Fixed Mindset or Growth Mindset? How Learning Mindsets May Be Stifling Law Firm Change
Salman Khan, an innovative educator, recently wrote an article featured in The Huffington Post about two mindsets which influence how individuals approach learning. In his article, Khan contrasts two specific perspectives on learning and intelligence: 1) fixed mindsets which he posits “mistakenly believe that people are either smart or not;” and 2) growth mindsets that believe “capability and intelligence can be grown through effort, struggle and failure.”
In my discussions with lawyers and law firms over the years, there is often an undertone of this fixed mindset pervasive in many law firm cultures: A prevailing belief that the firm and its partners are inherently one way or another. And more recently, particularly as firms grapple with how to re-invent themselves to stay current and competitive in the new economy, a growing number of lawyers are expressing frustration with peers or leaders who resist change.
Certainly, this resistance to change is not a new concept. Dr. Larry Richard’s research on lawyer personalities documents a group with characteristics (such as low resilience and risk aversion) that make it highly resistant to change. Attorneys’ aversion to change is also oft-cited by industry analysts. Yet the notion that perhaps the way attorneys view learning and intelligence could be the catalyst for this perception is less ubiquitous. Perhaps more importantly, the potential for exposure to an alternative – the growth mindset – as a stimulus to change, as yet unexplored. Consider:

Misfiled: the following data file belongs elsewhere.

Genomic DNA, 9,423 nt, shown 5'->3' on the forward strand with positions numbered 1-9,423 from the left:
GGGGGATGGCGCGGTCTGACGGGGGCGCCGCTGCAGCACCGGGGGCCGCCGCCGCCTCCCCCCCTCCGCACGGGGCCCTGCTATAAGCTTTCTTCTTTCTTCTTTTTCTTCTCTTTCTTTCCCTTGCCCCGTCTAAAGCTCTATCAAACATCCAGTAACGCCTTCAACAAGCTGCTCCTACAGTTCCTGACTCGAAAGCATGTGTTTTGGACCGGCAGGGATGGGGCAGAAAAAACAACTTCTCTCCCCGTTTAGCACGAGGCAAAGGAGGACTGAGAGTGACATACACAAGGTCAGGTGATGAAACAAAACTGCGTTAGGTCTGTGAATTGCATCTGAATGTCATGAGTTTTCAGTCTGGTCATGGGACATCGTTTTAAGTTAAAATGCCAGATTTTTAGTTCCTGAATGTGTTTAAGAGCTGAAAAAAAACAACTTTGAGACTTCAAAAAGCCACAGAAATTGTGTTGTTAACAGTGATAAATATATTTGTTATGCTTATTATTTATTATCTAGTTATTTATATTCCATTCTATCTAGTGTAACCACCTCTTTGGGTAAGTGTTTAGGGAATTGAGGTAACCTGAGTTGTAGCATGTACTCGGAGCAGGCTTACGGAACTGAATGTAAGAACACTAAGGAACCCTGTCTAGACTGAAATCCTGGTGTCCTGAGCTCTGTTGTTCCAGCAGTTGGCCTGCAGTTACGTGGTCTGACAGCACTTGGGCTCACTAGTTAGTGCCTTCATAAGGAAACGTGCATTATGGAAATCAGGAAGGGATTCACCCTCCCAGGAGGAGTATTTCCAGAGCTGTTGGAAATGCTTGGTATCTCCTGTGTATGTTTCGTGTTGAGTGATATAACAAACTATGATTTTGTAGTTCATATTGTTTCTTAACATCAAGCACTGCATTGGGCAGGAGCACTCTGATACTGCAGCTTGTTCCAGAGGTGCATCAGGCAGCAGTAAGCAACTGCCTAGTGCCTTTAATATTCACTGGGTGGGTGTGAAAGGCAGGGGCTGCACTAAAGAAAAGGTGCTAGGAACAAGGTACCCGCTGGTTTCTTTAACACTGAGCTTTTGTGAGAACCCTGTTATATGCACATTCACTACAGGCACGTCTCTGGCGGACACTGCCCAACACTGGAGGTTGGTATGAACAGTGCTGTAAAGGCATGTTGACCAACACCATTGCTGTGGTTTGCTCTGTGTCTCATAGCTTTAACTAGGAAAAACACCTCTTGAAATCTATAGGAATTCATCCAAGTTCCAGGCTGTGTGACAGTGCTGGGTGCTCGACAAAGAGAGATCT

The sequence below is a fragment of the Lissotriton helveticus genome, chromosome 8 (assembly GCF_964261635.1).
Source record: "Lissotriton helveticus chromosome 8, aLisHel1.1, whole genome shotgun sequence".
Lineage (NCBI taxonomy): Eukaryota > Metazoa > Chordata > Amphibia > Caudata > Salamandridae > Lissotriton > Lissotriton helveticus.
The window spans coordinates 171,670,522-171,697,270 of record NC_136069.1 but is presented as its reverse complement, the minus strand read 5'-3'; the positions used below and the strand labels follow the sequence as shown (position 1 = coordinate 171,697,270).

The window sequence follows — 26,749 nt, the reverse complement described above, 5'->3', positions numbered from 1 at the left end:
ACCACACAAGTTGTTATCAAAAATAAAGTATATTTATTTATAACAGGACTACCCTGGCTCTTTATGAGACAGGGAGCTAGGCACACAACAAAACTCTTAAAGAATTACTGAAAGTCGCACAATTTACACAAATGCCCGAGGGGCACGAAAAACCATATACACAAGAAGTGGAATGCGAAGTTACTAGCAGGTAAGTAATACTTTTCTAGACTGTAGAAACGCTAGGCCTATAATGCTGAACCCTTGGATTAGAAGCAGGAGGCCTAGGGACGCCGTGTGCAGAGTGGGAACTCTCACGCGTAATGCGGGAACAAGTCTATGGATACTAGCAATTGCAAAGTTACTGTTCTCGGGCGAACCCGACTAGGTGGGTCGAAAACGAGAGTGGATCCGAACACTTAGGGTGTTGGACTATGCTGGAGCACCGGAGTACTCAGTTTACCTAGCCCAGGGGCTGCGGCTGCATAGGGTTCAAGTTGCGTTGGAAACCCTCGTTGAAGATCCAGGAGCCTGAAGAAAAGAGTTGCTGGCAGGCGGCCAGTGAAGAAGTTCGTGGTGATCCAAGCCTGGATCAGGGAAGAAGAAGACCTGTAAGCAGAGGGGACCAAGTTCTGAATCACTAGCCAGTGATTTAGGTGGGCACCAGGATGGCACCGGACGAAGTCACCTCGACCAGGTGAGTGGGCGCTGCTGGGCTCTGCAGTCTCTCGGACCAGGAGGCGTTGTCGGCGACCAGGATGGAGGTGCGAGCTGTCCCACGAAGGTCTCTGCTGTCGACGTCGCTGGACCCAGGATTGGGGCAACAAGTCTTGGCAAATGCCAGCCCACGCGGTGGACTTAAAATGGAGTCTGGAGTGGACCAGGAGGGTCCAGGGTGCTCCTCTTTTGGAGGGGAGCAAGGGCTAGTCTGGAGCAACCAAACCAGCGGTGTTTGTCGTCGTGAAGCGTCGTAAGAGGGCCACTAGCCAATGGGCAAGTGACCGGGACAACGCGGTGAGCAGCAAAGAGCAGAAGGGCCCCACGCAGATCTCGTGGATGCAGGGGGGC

- A fixed mindset may accept their own past success as proof of an inherent strength – and apply the same test to others. Those who have had previous success at business development, for example, may resist coaching even though they find themselves challenged by the increasingly competitive market. Equally important, rainmakers who are frustrated by their younger lawyers’ struggles with developing business may perceive their own success as the result of an innate capability and conclude that those coming up behind them simply don’t have “what it takes.” This perspective deters change.
- A fixed mindset may discount data as invalid if it conflicts with their core belief. In a fixed mindset, it is a zero sum game. A once renowned specialty boutique that suddenly finds itself faced with client feedback critiquing their quality, for example, may summarily dismiss the information. Or equally plausible, they may distance themselves from the source of the reproach, choosing instead to blame others at the firm (most often Associates). The concept that quality can decline or that value of a certain specialty may erode as clients’ needs change may be difficult to grasp for an individual whose framework states “we can only be one way or the other. We believe we are the best, therefore we are.” This thinking hinders change.
- A fixed mindset may overlook opportunities outside of their perceived core strength. Individuals with fixed mindsets are less likely to take on new challenges or try something at which they may not excel right away. Cross-selling and new practice development often push lawyers outside of their comfort zone. In organizations prevalent with individuals with fixed mindsets it is not surprising these efforts will stall. A fixed mindset underestimates its capacity to evolve. This standpoint resists change.
The upside? According to research by Dr. Carol Dweck of Stanford University as referenced in Salman Kahn’s post, learning mindsets are malleable. With the right exposure and information individuals can essentially “reprogram” what they believe about inherent intelligence and capabilities. Perhaps in just reading this piece a few of you are already taking the step toward a growth mindset. Applied more broadly to a firm’s attorneys, what would adoption of a growth mindset – learning through “effort, struggle and failure” – empower a firm to accomplish?